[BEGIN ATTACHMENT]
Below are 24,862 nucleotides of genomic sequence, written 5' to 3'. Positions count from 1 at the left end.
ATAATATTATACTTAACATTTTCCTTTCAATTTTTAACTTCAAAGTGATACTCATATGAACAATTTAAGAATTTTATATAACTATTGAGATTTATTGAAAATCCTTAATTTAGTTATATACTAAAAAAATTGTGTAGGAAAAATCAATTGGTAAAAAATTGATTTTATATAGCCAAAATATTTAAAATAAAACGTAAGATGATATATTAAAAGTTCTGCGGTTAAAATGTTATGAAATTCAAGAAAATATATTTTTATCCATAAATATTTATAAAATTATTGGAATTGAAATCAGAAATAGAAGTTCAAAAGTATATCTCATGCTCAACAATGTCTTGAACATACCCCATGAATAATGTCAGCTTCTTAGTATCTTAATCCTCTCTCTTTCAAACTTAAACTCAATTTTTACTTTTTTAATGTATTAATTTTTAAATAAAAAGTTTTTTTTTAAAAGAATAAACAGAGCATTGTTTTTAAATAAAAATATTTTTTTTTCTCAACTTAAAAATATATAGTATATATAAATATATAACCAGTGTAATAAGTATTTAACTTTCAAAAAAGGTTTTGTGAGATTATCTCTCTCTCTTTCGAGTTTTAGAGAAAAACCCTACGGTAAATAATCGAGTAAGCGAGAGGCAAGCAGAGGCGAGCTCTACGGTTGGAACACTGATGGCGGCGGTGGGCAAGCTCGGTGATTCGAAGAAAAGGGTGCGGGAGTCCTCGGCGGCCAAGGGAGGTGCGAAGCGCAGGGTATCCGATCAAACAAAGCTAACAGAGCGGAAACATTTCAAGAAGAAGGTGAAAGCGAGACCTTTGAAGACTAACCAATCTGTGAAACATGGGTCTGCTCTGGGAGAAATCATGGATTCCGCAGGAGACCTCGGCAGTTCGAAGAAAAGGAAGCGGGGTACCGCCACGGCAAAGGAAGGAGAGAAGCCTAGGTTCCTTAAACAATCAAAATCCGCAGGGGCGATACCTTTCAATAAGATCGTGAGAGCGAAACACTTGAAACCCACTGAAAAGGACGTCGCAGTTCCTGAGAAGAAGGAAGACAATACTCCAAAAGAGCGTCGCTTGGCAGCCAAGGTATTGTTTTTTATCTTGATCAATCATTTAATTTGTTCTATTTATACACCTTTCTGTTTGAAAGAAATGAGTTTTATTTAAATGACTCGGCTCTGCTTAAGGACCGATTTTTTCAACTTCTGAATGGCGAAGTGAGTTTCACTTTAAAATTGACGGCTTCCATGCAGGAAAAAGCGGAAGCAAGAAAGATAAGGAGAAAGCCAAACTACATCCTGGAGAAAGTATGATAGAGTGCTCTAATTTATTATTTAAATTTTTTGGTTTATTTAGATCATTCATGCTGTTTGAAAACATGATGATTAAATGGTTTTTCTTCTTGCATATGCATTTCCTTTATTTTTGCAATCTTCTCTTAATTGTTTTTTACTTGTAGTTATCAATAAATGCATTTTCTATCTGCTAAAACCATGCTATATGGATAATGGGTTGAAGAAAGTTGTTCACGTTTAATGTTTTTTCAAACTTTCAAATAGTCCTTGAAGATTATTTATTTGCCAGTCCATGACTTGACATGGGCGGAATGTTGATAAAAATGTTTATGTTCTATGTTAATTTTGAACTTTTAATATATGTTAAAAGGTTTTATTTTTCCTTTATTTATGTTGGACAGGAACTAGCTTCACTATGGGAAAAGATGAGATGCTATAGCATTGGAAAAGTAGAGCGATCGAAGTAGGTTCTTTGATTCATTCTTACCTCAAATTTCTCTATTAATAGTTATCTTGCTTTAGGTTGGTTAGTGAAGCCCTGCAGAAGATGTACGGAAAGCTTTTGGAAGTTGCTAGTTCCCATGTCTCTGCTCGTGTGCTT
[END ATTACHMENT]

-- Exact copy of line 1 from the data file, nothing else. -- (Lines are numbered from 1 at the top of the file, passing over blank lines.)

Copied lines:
Below are 24,862 nucleotides of genomic sequence, written 5' to 3'. Positions count from 1 at the left end.